RE: JSR311: Response isn't adequate

From: Jerome Louvel <>
Date: Tue, 11 Mar 2008 16:10:00 +0100

Hi Bill,

> And I'm saying that your model buys you nothing but the overhead of
> context switching.

I just want to exploit the potential of NIO. In some cases, users prefer to
gain scalability, limiting the number of threads, even if it increases the
latency (due to context switching). I don't say that this is desirable in
all situations.

> The email thread you are referring to above cannot be
> implemented in the current JAX-RS model.

Could you explain why? I think it is feasible.

> In your scenarios above, no performance benefit
> can be realized unless the application developer is aware of
> the issue and programming specifically towards it.

I think it can be supported if the entity is returned as an InputStream for

> For slow input, you have to
> read in chunks and continually return control back to the container.


> For slow output, you need to chunk fairly between your output
> requests, otherwise you have a different starvation problem
> with high load/slow networks.

> Are you familiar with Erlang and the YAWS benchmark? They can solve
> this chunking problem easily, seemlessly, and without developer
> knowledge because they use green threads on top of OS ones. Java
> doesn't have this luxury.

I'm not very familiar with Erlang but Java can also have support for green
threads. BEA's JRockit support something close called thin threads.

You still have the call stack memory cost with several threads that you
can't save.

> Even Jetty Continuations force you to program
> in a certain way with their horrible use of exception
> throwing to change program control flow.

I'm looking forward to see what solution Servlet 3.0 EG comes up with, but I
think that our approach Restlet based on our Representation class is not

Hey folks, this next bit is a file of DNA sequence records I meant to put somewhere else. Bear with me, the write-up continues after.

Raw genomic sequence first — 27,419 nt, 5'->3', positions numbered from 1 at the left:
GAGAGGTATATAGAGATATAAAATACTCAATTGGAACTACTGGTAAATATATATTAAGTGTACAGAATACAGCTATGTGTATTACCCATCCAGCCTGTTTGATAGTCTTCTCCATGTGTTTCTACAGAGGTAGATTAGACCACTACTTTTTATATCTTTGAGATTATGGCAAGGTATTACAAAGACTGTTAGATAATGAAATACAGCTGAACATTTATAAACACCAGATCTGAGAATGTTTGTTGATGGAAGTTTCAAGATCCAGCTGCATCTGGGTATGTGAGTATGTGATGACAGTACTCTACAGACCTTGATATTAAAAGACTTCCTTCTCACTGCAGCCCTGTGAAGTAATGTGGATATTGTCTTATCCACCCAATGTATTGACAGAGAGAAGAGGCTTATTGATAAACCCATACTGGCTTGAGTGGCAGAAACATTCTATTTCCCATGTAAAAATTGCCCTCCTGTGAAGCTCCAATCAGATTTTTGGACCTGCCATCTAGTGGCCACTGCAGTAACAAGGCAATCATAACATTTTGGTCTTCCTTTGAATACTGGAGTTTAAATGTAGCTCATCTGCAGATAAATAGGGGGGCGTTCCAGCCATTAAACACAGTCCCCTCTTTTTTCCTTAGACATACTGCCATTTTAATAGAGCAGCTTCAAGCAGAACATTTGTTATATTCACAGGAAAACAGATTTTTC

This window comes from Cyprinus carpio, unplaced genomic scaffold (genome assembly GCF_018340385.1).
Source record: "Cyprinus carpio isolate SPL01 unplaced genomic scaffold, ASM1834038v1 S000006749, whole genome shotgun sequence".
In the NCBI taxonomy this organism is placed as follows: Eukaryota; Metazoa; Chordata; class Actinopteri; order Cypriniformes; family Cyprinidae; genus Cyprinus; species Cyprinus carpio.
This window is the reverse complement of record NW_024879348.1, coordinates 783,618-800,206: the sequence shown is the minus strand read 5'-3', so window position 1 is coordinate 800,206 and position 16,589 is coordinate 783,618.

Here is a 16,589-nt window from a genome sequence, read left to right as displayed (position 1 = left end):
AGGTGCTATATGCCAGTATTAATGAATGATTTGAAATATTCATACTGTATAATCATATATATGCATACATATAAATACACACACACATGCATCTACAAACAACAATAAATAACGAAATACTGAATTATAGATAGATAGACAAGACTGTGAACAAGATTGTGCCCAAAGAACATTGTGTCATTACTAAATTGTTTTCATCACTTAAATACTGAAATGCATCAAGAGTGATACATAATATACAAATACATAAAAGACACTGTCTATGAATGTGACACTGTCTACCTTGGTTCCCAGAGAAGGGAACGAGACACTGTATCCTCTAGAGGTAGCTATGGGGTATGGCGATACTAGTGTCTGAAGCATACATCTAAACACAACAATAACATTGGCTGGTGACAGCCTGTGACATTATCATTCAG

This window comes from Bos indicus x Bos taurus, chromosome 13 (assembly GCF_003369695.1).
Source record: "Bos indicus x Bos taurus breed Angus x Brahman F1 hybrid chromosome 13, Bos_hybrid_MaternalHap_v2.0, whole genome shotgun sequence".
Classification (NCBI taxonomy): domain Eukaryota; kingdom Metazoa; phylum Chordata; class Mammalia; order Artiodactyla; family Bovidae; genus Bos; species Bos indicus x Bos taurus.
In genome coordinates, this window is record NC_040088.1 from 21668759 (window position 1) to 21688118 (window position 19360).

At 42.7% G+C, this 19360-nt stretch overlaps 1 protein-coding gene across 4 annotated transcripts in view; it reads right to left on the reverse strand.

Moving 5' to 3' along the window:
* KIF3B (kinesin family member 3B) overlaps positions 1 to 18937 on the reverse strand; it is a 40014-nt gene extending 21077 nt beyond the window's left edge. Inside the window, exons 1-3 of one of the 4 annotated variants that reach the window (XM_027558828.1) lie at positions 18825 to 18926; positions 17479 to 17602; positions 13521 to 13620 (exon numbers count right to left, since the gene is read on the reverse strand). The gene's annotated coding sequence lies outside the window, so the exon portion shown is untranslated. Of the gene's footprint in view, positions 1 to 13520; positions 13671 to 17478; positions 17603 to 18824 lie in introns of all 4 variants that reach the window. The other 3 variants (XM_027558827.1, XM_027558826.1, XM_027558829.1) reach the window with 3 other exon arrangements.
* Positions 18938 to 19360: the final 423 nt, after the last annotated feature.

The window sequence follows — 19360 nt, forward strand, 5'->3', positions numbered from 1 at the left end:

horrible at all :)

> There is no imposition being done. If an OutputStream is
> injected, then
> the request input and output is handled by one thread. If the app
> developer doesn't inject an OutputStream, it doesn't have to.

The problem is that you ask the end-user to understand this complex problem
in order to make a conscious decision. It forces containers to support both
models, significantly complexifying the HTTP/IO stack, and prevents them
from uniformly managing threads, connections, sockets as it now depends on
whether a developer decided to use the outputstream. And how would the
container know that in advance? I maintain that this imposes the
thread-per-request model.

> Its not a choice, or either/or for me. I want both. I want users to
> have a simple intuitive model they are used to. I want to be
> able to do
> fast prototypes writing as little code as possible, yet, I want the
> model to be flexible enough so that I can refactor for performance.

> P.S. ALl being said, this is an interesting thread. Thanks for
> pointing out apis and discussions going on in the Restlet community.

You're welcome. This is definitiely an interesting debate.

Best regards,